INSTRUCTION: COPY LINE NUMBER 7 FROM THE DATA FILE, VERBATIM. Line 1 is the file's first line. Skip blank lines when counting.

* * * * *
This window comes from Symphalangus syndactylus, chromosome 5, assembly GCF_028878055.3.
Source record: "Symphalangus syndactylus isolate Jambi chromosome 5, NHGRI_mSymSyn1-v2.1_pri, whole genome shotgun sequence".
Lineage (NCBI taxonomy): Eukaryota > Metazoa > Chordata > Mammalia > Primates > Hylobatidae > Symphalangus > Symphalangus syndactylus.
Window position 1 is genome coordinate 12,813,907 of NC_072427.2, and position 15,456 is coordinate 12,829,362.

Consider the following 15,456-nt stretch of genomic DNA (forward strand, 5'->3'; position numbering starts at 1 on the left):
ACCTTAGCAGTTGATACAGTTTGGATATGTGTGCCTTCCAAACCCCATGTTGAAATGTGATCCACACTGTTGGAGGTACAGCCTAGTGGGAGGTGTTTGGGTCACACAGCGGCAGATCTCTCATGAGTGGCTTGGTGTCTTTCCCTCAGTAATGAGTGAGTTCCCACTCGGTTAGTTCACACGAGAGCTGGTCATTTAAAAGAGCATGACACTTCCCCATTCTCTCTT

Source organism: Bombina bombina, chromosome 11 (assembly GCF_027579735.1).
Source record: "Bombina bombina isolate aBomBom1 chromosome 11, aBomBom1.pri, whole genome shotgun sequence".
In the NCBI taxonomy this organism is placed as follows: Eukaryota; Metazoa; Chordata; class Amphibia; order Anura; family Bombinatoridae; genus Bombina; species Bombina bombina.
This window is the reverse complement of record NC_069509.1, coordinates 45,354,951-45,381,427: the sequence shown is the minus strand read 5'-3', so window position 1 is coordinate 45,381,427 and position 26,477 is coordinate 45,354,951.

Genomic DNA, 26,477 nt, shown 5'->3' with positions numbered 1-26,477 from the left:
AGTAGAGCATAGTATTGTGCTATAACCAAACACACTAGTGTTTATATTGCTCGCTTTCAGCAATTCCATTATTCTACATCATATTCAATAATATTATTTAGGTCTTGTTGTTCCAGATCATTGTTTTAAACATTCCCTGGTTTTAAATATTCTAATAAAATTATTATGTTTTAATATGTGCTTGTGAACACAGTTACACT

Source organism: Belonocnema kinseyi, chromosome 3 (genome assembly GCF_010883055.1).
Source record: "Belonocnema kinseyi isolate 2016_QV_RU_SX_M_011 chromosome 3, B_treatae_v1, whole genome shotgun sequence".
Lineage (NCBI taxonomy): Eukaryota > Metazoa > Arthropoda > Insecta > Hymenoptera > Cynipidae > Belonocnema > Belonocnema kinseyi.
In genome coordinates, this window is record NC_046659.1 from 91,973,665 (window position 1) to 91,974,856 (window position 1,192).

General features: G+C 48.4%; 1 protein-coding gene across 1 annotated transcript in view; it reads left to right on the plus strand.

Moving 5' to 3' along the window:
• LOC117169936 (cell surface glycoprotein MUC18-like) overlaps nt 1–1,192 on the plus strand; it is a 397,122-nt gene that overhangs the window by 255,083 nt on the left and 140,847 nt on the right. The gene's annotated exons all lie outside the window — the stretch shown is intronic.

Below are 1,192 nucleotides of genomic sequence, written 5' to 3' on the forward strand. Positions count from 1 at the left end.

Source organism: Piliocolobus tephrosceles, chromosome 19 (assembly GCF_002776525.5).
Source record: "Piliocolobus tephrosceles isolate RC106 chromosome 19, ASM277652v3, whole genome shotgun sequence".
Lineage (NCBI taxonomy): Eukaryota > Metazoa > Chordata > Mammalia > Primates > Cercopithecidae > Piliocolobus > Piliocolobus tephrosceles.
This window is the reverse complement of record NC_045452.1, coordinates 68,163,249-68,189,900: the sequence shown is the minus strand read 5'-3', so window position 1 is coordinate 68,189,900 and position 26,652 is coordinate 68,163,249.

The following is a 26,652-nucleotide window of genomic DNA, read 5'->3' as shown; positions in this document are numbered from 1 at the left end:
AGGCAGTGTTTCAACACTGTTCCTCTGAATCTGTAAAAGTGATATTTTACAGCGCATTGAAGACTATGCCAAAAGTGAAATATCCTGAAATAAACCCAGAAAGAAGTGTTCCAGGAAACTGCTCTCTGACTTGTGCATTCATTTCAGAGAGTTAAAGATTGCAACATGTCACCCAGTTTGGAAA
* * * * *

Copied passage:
Source organism: Bombina bombina, chromosome 11 (assembly GCF_027579735.1).